Should you keep bees?
Check your local ordinances for keeping bees to make sure there are no restrictions in your area for beekeeping. Obviously, bees should be kept away from outdoor areas frequented for outdoor activity or recreation. Also, make sure you and your family members or anyone who would be living near the bees does not have any known allergic reactions to bee stings. This issue alone is probably the deal breaker if you or a family member have any reactions to insect stings.
Why Keep Bees?
Of course, collecting honey the bees produce is the obvious goal, but there’s a little more to beekeeping than producing honey. Beekeeping is good for your garden and crops, too. They help pollinate vegetables and flowers and may help your yields.
Honey, honeybees, beeswax, and other bee-related products like propolis tincture and beeswax-based beauty products can be a great supplement to a homestead or farm income and can even form the basis of your farm’s business. Many small farmers find bees to be a rewarding and productive means of income. Beekeeping may qualify for an agricultural exemption on property taxes under Texas law. To learn more about beekeeping in Texas, go to the Texas Beekeepers Association website here.
Little Giant Beekeeping Supplies are available at J&N Feed and Seed in Graham, Texas.
Keep your lawn or fields looking great with our full line of Workhorse Spot Sprayers from J & N Feed. Offering sprayers from 5 gallons to 40 gallons, Workhorse Spot Sprayers provide high-quality spray setups for lawns, gardens, driveways, ponds, orchards, pastures, fence rows, and food plots.
Green Leaf equipped this sprayer with a sturdy polyethylene tank. A large fill opening means less chance of spilling your expensive solutions. The PowerFlo™ 2200-Series pump allows for pressure adjustments from 0 to 60 PSI. Maximum PSI products a strong stream of up to 30 feet at 2 gallons per minute!
Workhorse Spot Sprayers include a pistol-grip handgun. It’s outfitted this with a 15-foot hose and an adjustable brass tip. An 8-foot wiring harness includes battery clips and switch. They also equipped this sprayer with an inline shut-off for a quick on/off spray.
Easily turn your ATV or trailer into a sprayer vehicle with the WorkHorse Boom Kit.
April can be a tricky month with the weather here in Texas. This year we had some cold nights in March, so you may have delayed your tomato planting. In order to get a nice summer harvest we recommend getting them planted soon. But if you’ve delayed until mid-April, here are some tips:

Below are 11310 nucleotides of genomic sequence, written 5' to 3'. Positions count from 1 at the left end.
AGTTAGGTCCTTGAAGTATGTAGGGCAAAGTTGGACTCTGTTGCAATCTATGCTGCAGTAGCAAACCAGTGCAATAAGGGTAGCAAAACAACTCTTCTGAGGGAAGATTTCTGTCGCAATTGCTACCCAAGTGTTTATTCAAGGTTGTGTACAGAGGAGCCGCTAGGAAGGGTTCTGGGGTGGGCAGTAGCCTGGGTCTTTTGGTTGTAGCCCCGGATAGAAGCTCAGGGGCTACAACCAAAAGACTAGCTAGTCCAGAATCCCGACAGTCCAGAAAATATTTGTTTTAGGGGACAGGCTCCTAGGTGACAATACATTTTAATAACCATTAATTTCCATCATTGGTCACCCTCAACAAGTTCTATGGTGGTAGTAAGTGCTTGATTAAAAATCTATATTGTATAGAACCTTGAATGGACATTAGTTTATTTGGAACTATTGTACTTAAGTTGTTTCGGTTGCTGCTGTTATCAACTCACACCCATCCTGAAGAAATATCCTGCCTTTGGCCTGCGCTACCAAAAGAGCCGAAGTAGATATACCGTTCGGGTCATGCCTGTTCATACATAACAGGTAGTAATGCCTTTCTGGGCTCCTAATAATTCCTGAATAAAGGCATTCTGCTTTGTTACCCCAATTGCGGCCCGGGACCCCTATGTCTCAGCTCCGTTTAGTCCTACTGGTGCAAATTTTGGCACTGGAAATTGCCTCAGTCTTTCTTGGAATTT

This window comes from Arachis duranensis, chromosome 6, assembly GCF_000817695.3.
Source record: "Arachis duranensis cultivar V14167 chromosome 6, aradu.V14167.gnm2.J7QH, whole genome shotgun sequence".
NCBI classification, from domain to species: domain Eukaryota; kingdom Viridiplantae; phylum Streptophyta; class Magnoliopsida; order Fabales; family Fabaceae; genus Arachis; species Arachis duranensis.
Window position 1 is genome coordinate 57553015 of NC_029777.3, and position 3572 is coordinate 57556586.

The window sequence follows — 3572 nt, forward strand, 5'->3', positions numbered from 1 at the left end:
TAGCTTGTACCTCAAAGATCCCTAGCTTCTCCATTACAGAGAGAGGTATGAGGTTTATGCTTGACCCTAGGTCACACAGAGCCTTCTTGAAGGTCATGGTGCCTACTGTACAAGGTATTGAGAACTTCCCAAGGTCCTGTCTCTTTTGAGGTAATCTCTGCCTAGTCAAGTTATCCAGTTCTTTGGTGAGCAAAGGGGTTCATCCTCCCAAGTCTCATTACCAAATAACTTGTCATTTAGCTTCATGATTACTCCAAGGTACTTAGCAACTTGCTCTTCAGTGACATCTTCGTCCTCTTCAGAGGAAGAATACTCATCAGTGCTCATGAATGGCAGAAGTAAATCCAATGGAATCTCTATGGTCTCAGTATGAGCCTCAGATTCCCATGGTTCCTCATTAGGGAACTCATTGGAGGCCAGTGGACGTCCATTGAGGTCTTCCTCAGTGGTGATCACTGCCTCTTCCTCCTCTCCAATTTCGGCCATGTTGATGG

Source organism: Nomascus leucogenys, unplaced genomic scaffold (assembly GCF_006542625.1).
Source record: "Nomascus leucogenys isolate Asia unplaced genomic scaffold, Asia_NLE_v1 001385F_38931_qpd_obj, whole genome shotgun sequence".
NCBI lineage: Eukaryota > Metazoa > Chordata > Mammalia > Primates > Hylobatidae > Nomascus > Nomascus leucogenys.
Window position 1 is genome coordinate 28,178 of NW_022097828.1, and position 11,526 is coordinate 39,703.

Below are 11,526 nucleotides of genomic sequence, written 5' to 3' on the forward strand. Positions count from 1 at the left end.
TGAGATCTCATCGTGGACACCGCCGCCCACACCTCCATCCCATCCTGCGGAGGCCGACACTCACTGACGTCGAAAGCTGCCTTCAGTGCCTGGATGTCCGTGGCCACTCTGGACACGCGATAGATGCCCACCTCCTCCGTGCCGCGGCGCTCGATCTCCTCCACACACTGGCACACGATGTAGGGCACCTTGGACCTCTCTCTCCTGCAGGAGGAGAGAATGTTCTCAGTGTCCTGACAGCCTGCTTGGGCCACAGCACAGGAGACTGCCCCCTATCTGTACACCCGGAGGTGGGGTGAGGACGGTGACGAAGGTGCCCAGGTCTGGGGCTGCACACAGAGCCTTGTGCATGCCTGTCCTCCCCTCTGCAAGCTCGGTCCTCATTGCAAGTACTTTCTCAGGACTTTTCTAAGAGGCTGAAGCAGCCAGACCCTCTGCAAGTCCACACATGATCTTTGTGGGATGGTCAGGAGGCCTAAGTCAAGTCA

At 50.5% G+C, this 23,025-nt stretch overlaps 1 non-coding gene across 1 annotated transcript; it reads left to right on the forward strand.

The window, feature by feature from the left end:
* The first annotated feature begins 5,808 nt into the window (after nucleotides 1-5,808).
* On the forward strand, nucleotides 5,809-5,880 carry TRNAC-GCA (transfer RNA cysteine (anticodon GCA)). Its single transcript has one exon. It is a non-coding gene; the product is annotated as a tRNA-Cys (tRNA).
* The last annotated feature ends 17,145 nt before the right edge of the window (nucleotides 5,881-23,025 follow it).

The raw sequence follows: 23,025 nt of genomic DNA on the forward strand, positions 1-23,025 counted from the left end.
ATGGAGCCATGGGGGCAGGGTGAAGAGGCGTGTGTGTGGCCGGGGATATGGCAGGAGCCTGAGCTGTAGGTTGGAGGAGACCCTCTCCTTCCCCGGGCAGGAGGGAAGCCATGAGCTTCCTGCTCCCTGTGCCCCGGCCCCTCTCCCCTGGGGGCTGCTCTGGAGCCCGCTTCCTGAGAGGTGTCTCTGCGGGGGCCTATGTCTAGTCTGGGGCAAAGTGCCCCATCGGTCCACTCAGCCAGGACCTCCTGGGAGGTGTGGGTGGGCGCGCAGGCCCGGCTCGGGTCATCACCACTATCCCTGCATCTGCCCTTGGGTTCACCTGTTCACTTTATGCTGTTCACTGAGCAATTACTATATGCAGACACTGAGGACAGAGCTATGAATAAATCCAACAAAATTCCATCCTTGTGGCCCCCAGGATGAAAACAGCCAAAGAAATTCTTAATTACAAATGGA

Which varieties are best? Choose your varieties carefully. With a late planting date, it becomes most important that you avoid the huge types like Big Boy, Beefsteak and others. They simply aren’t going to set fruit when temperatures climb above 90. There’s some type of physiological issue that prevents them from doing so, and that same problem stops fruit set when it’s below 70 degrees at night. You’ll be doing well to get five or six fruits from these types that were bred for the Midwest.
Thanks to seed company mergers and the ongoing quest for something new, you’ll also find many of your old favorite tomato varieties are no longer available. Carnival, Merced and 444 are just a few of the types that have disappeared from the market.
What are the best types? Small to mid-sized fruit. In order of increasing size, your shopping list should include Red Cherry, Red or Yellow Pear, Sweet 100 and other super-sweet types, Porter, Roma, Super Fantastic and Celebrity. Look for stout transplants in 4-inch pots. They should be 6 to 8 inches tall, and they need to be toughened to withstand sunlight and wind. If you’ve already planted tomatoes, and if you don’t have any of these smaller types, you still have time to add a few in.
How should I prepare the soil? Set your plants into well-prepared garden soil to which you have added several inches of organic matter (compost, pine bark mulch, rotted manure and sphagnum peat moss, among others). Plant in beds that have been raised by 5 or 6 inches to ensure good drainage should we have extended periods of rainy weather. Set the plants out 42 to 48 inches apart in rows that are 60 inches apart. If you have transplants that are slightly leggy, dig a shallow trench for each plant and plant it at a 45-degree angle. It will form adventitious roots along the portion of the stem that you plant below grade. Water the plants as soon as you have them all set out.
What are some key points for growing? Keep the plants off the ground as they begin to grow. Cages you can buy in stores are usually too small for Texas tomato plants. Your plants would probably grow up and out of them before you really started to harvest your crop. It’s much better, instead, to put 5-foot-tall wire cages around every plant. Concrete reinforcing wire works best. Cut it into 54-inch lengths, so that each cage will be approximately 17 inches in diameter. Allow all the “suckers” (branches) to develop, and keep them pushed back within the cages. They will shade the ripening tomatoes and protect them from sunscald.